Mind Games, Book 1
Author: Kiersten White
Publication Date: February 19, 2013
Source: For review from YA Books Central
Description from Goodreads:
Fia was born with flawless instincts. Her first impulse, her gut feeling, is always exactly right. Her sister, Annie, is blind to the world around her—except when her mind is gripped by strange visions of the future.
Trapped in a school that uses girls with extraordinary powers as tools for corporate espionage, Annie and Fia are forced to choose over and over between using their abilities in twisted, unthinkable ways… or risking each other’s lives by refusing to obey.
In a stunning departure from her New York Times bestselling Paranormalcy trilogy, Kiersten White delivers a slick, edgy, heartstoppingly intense psychological thriller about two sisters determined to protect each other—no matter the cost.
First Sentence: "My dress is black and itchy and I hate it."
Ugh, you guys. I was so excited for this pretty much until I started reading it. I mean, that cover! Also, I enjoyed the first two Paranormalcy books, though in Endlessly Lend and Evie went way over my sap-tolerance. Here's the thing: the best part of Paranormalcy is the humor; it may not be good literature or amazing writing, but Evie is funny. Neither Fia nor Annie has a sense of humor, and, without it, the book relies heavily on White's writing and plotting, which turns out not to be a great thing.
Sometimes when a book disappoints me, I leave feeling angry. I am pissed off for days that the marketing tricked me into reading something so awful. In this case, I really do not have any bad feelings towards Mind Games at all. This may be, in fact, the most meh I have ever felt upon finishing a book. I can almost feel the novel draining out of my head as I type this, so I should probably type with alacrity. Basically, this book bored me, from beginning to end (with brief breaks to annoy me). Despite its brevity, it took three days for me to finish because any distraction would be more interesting.
|Blame Bekka of Pretty Deadly Reviews for the random GIFs - she triple dog dared me.|
Honestly, I'm torn on the writing. Personally, I really do not like it, because repetition and simplistic sentences bother me. However, I do give Kiersten White full credit for writing two disparate, easily-distinguished two person narratives. What really irritates me about the writing, primarily Fia's narrative, is the repetition. This done stylistically, though, so, if this does not bother you, then I suspect you will enjoy the writing. Here are a couple of samples from the ARC, so you can see what I mean, though note that they could be changed before publication:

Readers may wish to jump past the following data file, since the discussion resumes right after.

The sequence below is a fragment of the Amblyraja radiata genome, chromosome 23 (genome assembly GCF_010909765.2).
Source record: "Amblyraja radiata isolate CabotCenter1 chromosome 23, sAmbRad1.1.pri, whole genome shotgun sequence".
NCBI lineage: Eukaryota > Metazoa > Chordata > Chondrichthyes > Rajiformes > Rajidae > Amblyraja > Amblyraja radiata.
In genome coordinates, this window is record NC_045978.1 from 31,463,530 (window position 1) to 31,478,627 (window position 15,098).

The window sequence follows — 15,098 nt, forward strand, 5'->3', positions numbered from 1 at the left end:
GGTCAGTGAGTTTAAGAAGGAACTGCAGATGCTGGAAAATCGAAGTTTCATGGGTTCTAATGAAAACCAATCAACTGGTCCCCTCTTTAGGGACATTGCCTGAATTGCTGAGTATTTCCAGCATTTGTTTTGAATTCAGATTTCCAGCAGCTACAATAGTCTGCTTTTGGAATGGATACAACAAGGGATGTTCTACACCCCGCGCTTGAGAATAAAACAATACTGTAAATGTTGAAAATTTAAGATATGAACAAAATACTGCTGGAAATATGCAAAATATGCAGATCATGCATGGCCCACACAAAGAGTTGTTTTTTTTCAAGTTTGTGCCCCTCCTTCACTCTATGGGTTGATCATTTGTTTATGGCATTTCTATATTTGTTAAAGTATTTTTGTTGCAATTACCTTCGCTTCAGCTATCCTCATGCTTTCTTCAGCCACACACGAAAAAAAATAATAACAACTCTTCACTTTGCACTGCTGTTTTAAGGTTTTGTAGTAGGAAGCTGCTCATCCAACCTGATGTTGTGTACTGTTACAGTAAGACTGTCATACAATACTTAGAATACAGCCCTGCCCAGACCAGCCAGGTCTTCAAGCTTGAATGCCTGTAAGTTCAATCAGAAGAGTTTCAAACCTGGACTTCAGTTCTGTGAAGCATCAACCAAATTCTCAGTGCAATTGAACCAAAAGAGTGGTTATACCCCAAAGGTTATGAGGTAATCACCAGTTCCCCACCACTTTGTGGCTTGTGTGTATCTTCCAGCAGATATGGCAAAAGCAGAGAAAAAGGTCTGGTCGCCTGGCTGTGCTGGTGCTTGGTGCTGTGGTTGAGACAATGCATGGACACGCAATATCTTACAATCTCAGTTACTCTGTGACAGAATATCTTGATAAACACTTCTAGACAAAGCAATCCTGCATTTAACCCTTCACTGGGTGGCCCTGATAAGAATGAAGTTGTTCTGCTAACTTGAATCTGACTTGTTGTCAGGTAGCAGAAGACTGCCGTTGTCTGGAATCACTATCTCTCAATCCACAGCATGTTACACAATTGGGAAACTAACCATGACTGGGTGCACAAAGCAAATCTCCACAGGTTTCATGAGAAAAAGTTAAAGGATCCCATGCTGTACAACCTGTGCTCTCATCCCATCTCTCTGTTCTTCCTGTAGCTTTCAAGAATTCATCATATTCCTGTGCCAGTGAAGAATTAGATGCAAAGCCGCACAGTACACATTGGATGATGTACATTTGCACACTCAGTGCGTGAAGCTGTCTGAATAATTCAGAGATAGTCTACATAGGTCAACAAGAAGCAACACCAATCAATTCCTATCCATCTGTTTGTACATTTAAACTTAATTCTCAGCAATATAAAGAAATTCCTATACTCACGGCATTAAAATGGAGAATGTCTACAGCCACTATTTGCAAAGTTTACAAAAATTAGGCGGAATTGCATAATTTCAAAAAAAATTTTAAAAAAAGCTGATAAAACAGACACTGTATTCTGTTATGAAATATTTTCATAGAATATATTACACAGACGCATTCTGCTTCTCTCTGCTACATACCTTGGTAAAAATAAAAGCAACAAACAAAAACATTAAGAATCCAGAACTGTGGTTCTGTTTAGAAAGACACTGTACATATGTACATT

"He's still helping the puppy, untangling the leash from a tree its owner tied it to outside the bar. And he's not only setting it free, he's talking to it. I can't hear the words but I can see in the puppy's tail that, however he's talking, he's talking just right, all tender sweet cheerful comfort as his long fingers deftly untwist and unwind and undo my entire day, my entire life."
"Oh no. Oh no, oh no. I didn't do it. I didn't kill Adam. He's sitting next to me, driving (I let him drive? Why did I let him drive?) and very much alive."The plotting and world building confound me at many points, which is not something I say often. Two main things I really do not get: the school and the seers. First off, we've got these people with powers (like seers and readers), and some evil dude is collecting them into this school so he can use them for his nefarious purposes. We learn nothing about how this school started or where the powers came from. Perhaps more frustrating, Fia has a unique power, perfect instincts, but we never learn if there are other rare powers or if she's just that special.
Throughout the novel, much is made of the seers and how Fia is the only one who can possibly do anything they cannot see in advance. She has this capability because she acts on her perfect instincts. Since she acts impulsively, they cannot ever see her future, since it is not set. That sort of makes sense, except that she makes longer-range plans all the time. Maybe one instinctual decision in the middle prevents the seers from picking up on her endgame? I mean, in the, admittedly surprising, conclusion, she had a plan and they would have seen it; that was not instinct. This whole thing reminds me a lot of Minority Report. All of this might not bother people who do not feel the need to focus so much on nitty gritty details. For me, nothing made any sense, though I may be trying to apply logic where it's not meant to be.
The portrayal of Annie upsets me the most. For all that the book should be equally about her (the UK version is even titled Sister Assassins), she has no role in the novel but to be the albatross around Fia's neck. Every single horrible thing in Fia's life happens because she has to watch out for Annie. Both of them feel this. Annie never does anything; even when she makes up her mind to make a change, her role in that change is entirely passive. Her visions of the future, too, should give her some power, but she always messes up, never leverages them properly. Characters should not exist solely to be a burden. The portrayal of Annie's character depresses me.
Favorite Quote: "'Ah, but that's the glory of not being Eden. She can feel bad all she wants and we never have to feel it!'"